A New Way of Creating Housing Policy Takes Hold in Santa Fe!
In July, 2015, the tireless work of Chainbreaker members, community members and ally organizations paid off when City Council voted unanimously to pass the Resident’s Bill of Rights resolution.
Dozens of Chainbreaker members and community members showed up at the meeting to voice their support for the resolution. After a limited attempt by one City Councilor to make changes that would have significantly weakened the language of the resolution was thwarted, the resolution passed with all City Councilors and the Mayor voting in favor.
The lead sponsor of the resolution, Councilor Maestas , along with Councilors Bushee and Dominguez made very strong statements in support of the resolution, acknowledging the community need and validating the experiences and efforts of the hundreds of Santa Feans who conceived of, created and advanced this resolution.
The resolution takes five pillars from Chainbreaker’s Resident’s Bill of Rights to create a framework for how housing and planning policies should be made from now on. The five pillars are:
- Affordability — Housing in Santa Fe should be affordable relative to household income and other reasonable expenses.
- Quality, Sustainability and Health — Housing in Santa Fe should contribute to individual, family, community and planetary health.
- Accessibility, Fairness and Equity — Housing in Santa Fe must be made accessible to historically marginalized peoples and be well integrated socially and geographically.
- Stability, Permanence and Protection from Displacement — Ensure that Santa Feans’ homes are protected from irrational market forces and changes in government policies over the long term.
- Community Control — Santa Fe’s housing should be controlled democratically with special protections allowed for low-income and neighborhoods of Color.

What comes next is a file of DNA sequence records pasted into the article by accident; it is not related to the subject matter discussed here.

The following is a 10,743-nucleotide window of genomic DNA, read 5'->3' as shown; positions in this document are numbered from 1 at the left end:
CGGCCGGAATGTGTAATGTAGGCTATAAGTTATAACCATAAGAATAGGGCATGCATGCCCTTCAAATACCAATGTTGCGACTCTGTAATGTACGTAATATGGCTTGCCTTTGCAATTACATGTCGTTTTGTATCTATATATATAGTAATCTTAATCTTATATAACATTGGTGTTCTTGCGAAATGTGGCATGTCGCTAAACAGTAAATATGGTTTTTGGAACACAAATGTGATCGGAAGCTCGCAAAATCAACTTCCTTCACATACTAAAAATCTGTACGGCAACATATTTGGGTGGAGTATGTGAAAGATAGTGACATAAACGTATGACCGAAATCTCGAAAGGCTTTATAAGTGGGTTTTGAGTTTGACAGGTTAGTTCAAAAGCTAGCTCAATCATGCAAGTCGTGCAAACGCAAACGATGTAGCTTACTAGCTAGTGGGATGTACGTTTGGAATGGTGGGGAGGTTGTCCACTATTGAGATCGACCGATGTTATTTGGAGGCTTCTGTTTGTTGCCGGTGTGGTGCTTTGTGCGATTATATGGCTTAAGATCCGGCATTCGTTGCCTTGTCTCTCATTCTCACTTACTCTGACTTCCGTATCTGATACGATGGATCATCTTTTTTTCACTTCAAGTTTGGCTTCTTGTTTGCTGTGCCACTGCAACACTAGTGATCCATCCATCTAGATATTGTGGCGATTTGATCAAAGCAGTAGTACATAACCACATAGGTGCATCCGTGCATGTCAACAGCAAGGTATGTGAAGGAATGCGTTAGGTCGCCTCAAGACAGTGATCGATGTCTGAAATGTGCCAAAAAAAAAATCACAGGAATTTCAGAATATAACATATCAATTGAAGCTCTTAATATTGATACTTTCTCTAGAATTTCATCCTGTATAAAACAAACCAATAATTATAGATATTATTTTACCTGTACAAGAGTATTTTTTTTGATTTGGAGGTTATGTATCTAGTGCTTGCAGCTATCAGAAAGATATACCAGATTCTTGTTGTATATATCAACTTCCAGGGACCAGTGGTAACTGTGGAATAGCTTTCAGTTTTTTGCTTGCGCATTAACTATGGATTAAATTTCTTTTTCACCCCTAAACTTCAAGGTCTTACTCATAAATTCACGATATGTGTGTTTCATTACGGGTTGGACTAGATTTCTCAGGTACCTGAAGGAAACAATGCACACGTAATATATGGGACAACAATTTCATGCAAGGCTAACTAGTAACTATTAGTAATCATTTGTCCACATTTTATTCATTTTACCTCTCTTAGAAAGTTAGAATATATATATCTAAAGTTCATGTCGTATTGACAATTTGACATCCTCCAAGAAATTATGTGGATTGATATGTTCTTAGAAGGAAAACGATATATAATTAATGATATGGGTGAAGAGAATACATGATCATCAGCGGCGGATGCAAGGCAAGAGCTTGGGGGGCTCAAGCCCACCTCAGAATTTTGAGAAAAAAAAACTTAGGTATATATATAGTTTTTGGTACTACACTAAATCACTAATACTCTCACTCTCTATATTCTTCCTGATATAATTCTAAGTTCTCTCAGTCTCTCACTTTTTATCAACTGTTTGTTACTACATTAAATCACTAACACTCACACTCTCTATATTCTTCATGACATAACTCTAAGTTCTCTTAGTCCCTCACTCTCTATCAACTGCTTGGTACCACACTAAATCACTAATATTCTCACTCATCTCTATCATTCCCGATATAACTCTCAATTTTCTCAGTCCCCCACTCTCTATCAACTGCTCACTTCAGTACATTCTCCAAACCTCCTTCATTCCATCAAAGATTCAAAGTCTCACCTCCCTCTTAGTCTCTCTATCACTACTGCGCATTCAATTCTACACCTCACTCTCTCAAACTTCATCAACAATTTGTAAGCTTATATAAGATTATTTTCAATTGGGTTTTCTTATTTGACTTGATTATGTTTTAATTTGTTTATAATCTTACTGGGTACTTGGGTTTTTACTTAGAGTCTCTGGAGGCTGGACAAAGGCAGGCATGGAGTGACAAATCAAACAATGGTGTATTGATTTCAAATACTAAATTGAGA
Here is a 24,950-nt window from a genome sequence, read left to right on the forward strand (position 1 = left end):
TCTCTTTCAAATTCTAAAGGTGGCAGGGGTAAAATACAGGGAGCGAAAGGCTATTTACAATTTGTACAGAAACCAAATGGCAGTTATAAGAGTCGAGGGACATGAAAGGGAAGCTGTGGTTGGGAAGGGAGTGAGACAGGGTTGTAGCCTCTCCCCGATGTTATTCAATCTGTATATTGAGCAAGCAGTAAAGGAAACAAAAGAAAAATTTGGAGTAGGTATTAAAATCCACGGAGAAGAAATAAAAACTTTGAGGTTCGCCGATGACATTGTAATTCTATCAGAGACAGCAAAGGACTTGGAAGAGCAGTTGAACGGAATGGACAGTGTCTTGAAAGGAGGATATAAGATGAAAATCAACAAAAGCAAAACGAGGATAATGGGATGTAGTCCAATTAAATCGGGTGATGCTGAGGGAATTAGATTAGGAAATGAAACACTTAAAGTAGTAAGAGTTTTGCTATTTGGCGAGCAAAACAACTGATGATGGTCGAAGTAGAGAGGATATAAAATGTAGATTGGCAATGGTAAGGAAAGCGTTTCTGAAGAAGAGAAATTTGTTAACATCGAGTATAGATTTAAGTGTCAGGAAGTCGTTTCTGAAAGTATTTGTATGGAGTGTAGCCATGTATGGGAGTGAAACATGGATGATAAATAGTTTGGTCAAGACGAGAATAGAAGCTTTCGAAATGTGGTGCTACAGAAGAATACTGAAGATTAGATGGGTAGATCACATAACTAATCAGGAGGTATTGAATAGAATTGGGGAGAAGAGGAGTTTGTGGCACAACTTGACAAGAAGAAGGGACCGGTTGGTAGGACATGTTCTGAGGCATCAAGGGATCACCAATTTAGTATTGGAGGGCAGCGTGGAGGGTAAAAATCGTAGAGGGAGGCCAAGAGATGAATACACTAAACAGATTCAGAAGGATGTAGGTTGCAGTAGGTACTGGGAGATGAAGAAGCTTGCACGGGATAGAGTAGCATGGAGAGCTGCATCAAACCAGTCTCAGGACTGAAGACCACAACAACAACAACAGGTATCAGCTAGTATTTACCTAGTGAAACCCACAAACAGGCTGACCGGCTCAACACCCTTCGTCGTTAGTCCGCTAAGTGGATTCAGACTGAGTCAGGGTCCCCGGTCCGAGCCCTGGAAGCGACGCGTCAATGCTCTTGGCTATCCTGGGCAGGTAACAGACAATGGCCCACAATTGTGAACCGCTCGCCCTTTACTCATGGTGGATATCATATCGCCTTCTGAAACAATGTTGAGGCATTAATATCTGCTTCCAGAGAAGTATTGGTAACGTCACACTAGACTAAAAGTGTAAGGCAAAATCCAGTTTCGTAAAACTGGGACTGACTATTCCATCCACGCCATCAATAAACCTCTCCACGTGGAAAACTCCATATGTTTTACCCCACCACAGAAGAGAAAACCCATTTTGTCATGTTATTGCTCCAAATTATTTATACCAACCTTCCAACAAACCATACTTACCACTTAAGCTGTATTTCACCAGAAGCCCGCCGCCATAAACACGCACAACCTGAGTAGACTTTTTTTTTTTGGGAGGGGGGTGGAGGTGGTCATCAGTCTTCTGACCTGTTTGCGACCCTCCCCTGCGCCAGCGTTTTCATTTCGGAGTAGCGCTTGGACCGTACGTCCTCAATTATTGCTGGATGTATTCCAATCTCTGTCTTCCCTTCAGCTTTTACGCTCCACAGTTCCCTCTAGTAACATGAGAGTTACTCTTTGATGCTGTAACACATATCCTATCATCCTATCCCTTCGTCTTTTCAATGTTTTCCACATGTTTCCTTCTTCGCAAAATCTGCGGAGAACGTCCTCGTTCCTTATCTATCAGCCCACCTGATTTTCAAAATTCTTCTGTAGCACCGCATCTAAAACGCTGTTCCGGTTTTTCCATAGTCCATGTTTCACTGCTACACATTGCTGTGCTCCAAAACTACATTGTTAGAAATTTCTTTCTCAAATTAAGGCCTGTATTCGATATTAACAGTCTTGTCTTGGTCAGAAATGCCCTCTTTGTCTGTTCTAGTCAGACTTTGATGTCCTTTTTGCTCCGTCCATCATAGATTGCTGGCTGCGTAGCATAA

The passage of this resolution sets the stage for important conversations and new planning policies that support the needs of the community. It creates a precedent and a new tool to hold elected officials accountable to the needs of all Santa Feans.
It is not an end in and of itself. It is only the beginning.
Chainbreaker members will continue to organize to bu ild support for the next steps toward housing justice that this resolution enables.
¡SI SE PUDO!
After months of strategizing and organizing, the tireless work of countless Chainbreaker members finally paid off. On June 12, 2013 our City Council voted unanimously to support our HELP SANTA FEANS RIDE campaign. Help Santa Feans Ride will help people who struggle with transportation costs by distributing free annual bus passes to people who get a bike through the Bicycle Resource Center or buy one at a local store.
In addition to creating a program that is the first of its kind in the country, the campaign also effectively shut down efforts to create a “Bike-Share” program – a taxpayer subsidized bicycle rental program – because it raised serious equity concerns and threatened to leach money away from our already underfunded bus system.
This is an important victory for Chainbreaker members and the community as a whole.
By passing this law, Chainbreaker members were able to highlight transportation as an economic and environmental justice issue, begin conversations about how city planning policies can benefit one group over another – often at the expense of low-income people of color, and create sound public policy that supports the people who bear the brunt of this economy.
The details are still being worked out, but we expect the program to go into effect in August. We will provide updates as they come. Join our email list to keep informed about the progress of this campaign and all our work.
This campaign was such a sweeping success because people like you decided to get involved!
A bond question was included on the ballot during a city election in March, 2012 to expand trail connectivity and create the first regional park in Santa Fe’s South Side. The South Side is an area composed largely of low-income people of color and is disproportionately lacking in infrastructure.